0
\$\begingroup\$

The transistor in the following circuit is said to feature \$I_{C} = 1.0mA\$ at \$V_{BE} = 0.7V\$ and \$V_{CE} = 10V\$. If \$V_{A} = 50V\$ and \$\beta = 50\$, find \$V_{B}\$ and \$V_{C}\$.

schematic

simulate this circuit – Schematic created using CircuitLab

Attempt:

\$V_{B}\$ Calculation:

\$V_{B} = 10 - 0.7 - 196.5I_{B}\$

\$I_{B} = \frac {I_{C}} {\beta} \$

\$V_{B} = 10 - 0.7 - 196.5 *\frac {1mA} {50}\ = 5.3V\$

\$V_{C}\$ Calculation:

\$V_{C} = 10 - 1 = 9 V\$

How do I incorporate the early voltage \$V_{A}\$ into the calculations?

\$\endgroup\$
1
\$\begingroup\$

Early effect (base-width modulation) means that \$I_C\$ current will change his value as \$V_{CE}\$ change, even if \$V_{BE}\$ and \$(I_B)\$ is kept constant.

So we have another source of a nonlinearity.

For your example circuit we have:

\$\beta = 50\$,\$V_{CC} = 10V\$,\$R_C=1k\Omega\$,\$R_B=196.5k\Omega\$; and the Early Voltage is \$V_a=50\$

Without Early effect the DC operation point is:

$$I_B=\frac{V_{CC} - V_{BE}}{R_B} = \frac{10V - 0.7V}{196.5k\Omega} = 47.328\mu A $$

And \$V_B = V_{BE}\$

Hence the collector current (without Early effect) is equal to:

\$I_{CO} =\beta*I_B = 47.328\mu A * 50 = 2.366mA\$

and the \$V_{CEO}=V_C\$ voltage (without Early effect).

\$V_{CEO} = V_{CC} - I_{CO}*R_C = 10V - 2.366mA*1k\Omega = 7.6335V\$.

But if we include Early effect \$I_C\$ current will change.

We have

$$I_C = I_{CO}*(1 +\frac{V_{CE}}{V_a}) $$

$$V_{CE} = V_{CC} - I_{C}*R_C$$

And if we solve this for \$I_C\$ current we will end up with this:

$$\large I_C =\frac{I_{CO}(V_a+V_{CC})}{I_{CO}R_C + V_a} = I_{CO}\frac{1+\frac{V_{CC}}{V_a}}{1+\frac{R_C}{R_O}}$$

$$I_C = 2.366mA\frac{1+\frac{10V}{50V}}{1+\frac{1k\Omega}{21.129k\Omega}} = 2.36641mA * 1.14577 = 2.71137mA $$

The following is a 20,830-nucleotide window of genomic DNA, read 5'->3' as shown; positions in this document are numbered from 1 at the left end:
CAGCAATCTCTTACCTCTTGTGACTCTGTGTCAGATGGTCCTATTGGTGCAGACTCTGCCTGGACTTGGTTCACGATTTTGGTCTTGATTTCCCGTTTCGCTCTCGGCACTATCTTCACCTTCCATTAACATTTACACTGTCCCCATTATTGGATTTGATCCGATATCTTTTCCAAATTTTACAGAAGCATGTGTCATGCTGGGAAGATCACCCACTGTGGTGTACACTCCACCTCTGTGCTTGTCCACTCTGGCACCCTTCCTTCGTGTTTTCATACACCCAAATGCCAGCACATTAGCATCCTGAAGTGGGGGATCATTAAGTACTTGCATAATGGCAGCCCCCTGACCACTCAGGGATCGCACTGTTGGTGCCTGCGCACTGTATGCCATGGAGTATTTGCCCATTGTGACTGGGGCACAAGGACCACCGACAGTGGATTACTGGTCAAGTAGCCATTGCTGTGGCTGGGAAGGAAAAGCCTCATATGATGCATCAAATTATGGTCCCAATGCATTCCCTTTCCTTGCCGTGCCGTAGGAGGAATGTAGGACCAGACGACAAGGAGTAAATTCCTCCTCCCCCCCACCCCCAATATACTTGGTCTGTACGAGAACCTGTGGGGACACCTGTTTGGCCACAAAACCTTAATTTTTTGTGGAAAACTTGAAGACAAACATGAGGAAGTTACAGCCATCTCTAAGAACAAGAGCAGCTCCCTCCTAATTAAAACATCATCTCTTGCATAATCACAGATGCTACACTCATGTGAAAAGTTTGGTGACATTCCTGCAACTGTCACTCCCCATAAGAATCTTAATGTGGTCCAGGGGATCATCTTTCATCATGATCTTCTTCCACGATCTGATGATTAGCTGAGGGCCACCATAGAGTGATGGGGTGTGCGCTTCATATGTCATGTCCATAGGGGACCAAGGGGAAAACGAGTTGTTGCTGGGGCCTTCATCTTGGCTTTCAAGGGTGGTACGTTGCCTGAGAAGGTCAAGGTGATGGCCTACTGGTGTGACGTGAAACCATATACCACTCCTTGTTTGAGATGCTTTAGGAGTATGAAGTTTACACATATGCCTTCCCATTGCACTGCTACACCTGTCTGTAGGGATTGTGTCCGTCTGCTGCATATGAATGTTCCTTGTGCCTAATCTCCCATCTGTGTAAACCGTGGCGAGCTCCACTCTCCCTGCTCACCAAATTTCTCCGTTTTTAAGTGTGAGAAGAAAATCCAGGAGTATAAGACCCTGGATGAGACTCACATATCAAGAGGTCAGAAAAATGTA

where \$R_O = \frac{V_a}{I_{CO}} = \frac{50V}{2.36641mA} = 21.129k\Omega \$

All this mean that Early effect can be model as a resistor \$R_O\$ connected from the collector to the emitter of an “perfect” transistor.

schematic

simulate this circuit – Schematic created using CircuitLab

Also, I deliberately skip the fact that the \$V_{BE}\$ value was given for \$I_C=1mA\$. And here we have \$I_C > 1mA\$ so the\$V_{BE}\$ value will also be slightly larger than \$0.7V\$.

\$\endgroup\$
  • \$\begingroup\$ So which formula applies for collector current in linear region: this one $$I_C = I_{CO}*(1 +\frac{V_{CE}}{V_a}) $$ or this one $$\large I_C =\frac{I_{CO}(V_a+V_{CC})}{I _{CO}R_C + V_a} = I_{CO}\frac{1+\frac{V_{CC}}{V_a}}{1+\frac{R_C}{R_O}}$$ ? \$\endgroup\$ – Keno Apr 23 '17 at 18:21
  • \$\begingroup\$ Shouldn't Ico be replaced with Ic? Like this: \$R_O = \frac{V_a}{I_{C}} \$ \$\endgroup\$ – Keno Apr 23 '17 at 18:47
  • 1
    \$\begingroup\$ @Keno Ico is a collector current without Early effect (perfect transistor). So if you want to find the Ic current and includes the Early effect. We can use this equation Ic = Ico*(1+Vce/Va) (1) but you do not know Vce, hence we need additional equation for Vce. Vce = Vcc-IcRc (2), and we substitute (2) into (1) and solve for Ic we get this: Ic = (Ico (Va + Vcc))/(Ico* Rc + Va) = Ico * (1 + Vcc/Va)/(1 + Rc/Ro) . \$\endgroup\$ – G36 Apr 23 '17 at 19:29
  • 1
    \$\begingroup\$ @Keno For the bipolar transistor gm (transconductance) is the slope of the collector current to the base-emitter (slope of the Ic=f(Vbe) function). gm=d(Ic)/d(Vbe) = Ic/Vt = Ic/26mV = 40*Ic, But also gm = Ic/Vt = beta/rbe. We also have anther point view (from T-model). We include transresistance re = d(Vbe)/d(Ie) is a dynamic (differential) emitter resistance (often called "little re") re = Vt/Ie and we sometimes use this approximation \$r_e = \frac{Vt}{Ie}\approx \frac{Vt}{Ic} \approx \frac{1}{gm} \$ but the exact value is gm = beta/((beta +1)*re) \$\endgroup\$ – G36 Apr 24 '17 at 17:58
  • 1
    \$\begingroup\$ electronics.stackexchange.com/questions/267662/… \$\endgroup\$ – G36 Apr 24 '17 at 18:02
2
\$\begingroup\$

Have you seen a IV plot for a bipolar

enter image description here

What is the Early voltage for this transistor? Consider that very top line: intercepting the left axis(0 volts) at 4mA, and intercepts the 10_volt line at 7.5mA. [ some very clean numbers, used by the artist ] Our deltas are 7.5mA - 4mA = 2.5mA; 10v - 0v = 10v.

Now extend that to the left, from 0v/4ma point. The intercept with Zero current is 10v * 4mA/2.5mA = 10v * 1.6 = 16 volts to the left. Ve = 16 volts

schematic

simulate this circuit – Schematic created using CircuitLab

\$\endgroup\$

Your Answer

By clicking “Post Your Answer”, you agree to our terms of service, privacy policy and cookie policy

Not the answer you're looking for? Browse other questions tagged or ask your own question.